Whippets

Whippets are small canisters of nitrous oxide used at soda fountains to make whipped cream. They have been incorporated into various products, such as balloon inflators, ''carburetor pipes,'' and other drug paraphernalia (see Nitrous Oxide, above).

(SEE ALSO: Complications; Ethnicity and Drugs; High School Senior Survey; Inhalants: Extent of Use and Complications)

Ronald W. Wood

INHALANTS: EXTENT OF USE AND COMPLICATIONS About 12 1/2 million ADOLESCENTS in this country say that they have sniffed INHALANTS—usually volatile solvents such as spray paint, glue, or cigarette lighter fluid—at least once in their lives, according to the National Institute on Drug Abuse (NIDA) in its 1997 MONITORING THE FUTURE study, a national survey of 8th-, 10th-, and 12th-grade students (also called the HIGH SCHOOL SENIOR Survey). In fact, results from a number of surveys suggest that among children under 18, the level of use of inhalants is comparable to that of stimulants and is exceeded only by the level of use of Marijuana, Alcohol, and Cigarettes.

The abuse of inhalants, which include a broad array of cheap and easily obtainable household products, is frequently viewed by the public as a relatively harmless habit and not in the same high-risk category as drugs such as alcohol, COCAINE, and HEROIN. Some people tend to view inhalant "sniffing," "snorting," "bagging" (when fumes are inhaled from a plastic bag), or "huffing" (when an inhalant-soaked rag is stuffed in the mouth) as a kind of childish fad to be equated with youthful experiments with cigarettes. But inhalant abuse is deadly serious. Sniffing volatile solvents, which include most inhalants, can cause severe damage to the brain and nervous system. By starving the body of oxygen or forcing the heart to beat more rapidly and erratically, inhalants have killed sniffers, most of whom are adolescents.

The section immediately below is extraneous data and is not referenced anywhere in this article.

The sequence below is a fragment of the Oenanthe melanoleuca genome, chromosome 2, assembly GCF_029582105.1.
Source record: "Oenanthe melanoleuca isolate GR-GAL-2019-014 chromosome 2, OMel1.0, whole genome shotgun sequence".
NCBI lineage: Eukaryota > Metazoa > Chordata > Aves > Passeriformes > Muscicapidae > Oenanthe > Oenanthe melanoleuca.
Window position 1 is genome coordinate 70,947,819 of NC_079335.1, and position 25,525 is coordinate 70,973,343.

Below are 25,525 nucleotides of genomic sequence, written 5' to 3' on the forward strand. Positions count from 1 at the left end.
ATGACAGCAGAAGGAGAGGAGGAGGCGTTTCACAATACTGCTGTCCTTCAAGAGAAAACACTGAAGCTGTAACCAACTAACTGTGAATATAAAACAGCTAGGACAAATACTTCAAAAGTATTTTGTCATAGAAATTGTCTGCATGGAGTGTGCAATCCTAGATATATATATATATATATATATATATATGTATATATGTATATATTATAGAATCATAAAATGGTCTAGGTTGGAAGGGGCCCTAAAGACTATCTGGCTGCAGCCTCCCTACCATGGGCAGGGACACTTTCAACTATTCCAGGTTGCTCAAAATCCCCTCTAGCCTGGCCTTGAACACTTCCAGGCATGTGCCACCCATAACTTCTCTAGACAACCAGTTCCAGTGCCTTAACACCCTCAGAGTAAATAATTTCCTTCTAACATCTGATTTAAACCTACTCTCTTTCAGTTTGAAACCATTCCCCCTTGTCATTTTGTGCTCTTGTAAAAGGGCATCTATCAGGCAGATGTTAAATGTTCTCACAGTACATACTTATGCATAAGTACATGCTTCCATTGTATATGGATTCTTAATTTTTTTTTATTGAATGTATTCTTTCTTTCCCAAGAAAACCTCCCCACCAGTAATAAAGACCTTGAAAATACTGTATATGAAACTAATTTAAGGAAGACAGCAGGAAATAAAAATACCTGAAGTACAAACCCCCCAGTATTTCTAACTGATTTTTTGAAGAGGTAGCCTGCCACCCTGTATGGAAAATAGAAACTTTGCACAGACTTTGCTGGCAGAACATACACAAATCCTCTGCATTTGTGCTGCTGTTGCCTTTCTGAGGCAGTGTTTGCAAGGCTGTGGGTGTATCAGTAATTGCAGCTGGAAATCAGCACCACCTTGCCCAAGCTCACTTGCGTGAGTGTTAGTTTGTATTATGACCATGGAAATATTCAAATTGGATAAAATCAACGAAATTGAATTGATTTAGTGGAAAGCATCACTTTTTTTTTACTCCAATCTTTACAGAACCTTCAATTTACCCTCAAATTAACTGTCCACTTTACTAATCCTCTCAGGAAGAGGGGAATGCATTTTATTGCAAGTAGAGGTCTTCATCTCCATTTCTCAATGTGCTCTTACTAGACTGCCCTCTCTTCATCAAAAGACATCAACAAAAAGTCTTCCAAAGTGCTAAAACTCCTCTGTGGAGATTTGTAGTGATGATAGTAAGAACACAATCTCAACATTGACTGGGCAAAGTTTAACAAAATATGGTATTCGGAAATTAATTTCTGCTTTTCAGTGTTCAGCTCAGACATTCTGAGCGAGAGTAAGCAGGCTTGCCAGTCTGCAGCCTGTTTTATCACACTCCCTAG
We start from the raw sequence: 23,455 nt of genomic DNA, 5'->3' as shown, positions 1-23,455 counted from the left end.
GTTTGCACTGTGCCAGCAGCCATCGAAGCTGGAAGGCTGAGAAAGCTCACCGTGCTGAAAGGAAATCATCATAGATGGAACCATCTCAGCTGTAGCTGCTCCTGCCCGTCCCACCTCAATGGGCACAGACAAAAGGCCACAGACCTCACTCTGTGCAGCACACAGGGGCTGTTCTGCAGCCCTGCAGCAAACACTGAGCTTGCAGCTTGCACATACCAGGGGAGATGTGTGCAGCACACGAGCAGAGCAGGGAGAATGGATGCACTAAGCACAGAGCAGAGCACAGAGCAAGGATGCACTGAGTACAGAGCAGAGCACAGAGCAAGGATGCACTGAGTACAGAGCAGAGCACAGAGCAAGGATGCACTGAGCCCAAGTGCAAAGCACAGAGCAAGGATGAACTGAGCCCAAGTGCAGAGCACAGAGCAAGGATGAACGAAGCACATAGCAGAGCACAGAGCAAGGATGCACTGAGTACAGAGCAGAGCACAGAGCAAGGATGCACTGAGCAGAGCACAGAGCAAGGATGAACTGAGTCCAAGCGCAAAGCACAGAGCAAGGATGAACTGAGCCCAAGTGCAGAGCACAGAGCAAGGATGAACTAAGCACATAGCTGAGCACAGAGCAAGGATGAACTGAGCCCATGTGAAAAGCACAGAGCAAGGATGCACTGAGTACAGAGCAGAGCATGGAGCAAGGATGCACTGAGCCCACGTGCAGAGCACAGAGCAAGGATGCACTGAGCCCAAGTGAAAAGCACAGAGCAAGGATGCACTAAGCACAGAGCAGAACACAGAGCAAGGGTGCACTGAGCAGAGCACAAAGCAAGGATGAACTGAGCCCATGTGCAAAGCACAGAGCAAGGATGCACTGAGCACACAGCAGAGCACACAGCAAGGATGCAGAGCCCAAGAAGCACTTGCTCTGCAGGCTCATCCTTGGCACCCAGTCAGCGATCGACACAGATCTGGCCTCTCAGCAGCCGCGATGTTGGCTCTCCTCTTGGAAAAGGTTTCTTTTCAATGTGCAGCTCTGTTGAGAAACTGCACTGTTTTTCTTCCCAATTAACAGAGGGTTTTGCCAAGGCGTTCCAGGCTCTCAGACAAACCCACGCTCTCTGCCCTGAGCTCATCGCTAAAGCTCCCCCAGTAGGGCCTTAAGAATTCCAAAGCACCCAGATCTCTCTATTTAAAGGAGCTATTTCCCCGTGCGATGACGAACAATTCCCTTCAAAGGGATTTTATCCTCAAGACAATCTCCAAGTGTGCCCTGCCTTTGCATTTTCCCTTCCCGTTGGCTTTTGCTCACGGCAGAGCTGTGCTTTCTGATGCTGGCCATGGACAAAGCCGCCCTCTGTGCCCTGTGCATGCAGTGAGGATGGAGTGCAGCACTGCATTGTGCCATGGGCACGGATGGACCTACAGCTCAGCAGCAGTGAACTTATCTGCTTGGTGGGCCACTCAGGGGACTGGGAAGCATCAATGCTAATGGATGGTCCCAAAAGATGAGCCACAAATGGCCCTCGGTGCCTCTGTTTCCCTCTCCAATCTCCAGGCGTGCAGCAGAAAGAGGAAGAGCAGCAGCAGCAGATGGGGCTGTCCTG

The difficulty people face in recognizing the scope and magnitude of the problem lies in the dearth of documenting information. Survey data on the prevalence of inhalant abuse are difficult to obtain for a number of reasons—and what information does exist may underemphasize the severity of the situation. No one knows how many adolescents and young people die each year from inhalant abuse, in part because medical examiners often attribute deaths from inhalant abuse to heart problems, suffocation, SUICIDE, or ACCIDENTS. What is more, no national system exists for gathering data on the extent of inhalant-related injuries, although medical journals have described the situation as serious. As serious as the situation may be, some researchers warn that doctors and emergency medical personnel are not adequately trained to recognize and report symptoms of inhalant abuse.

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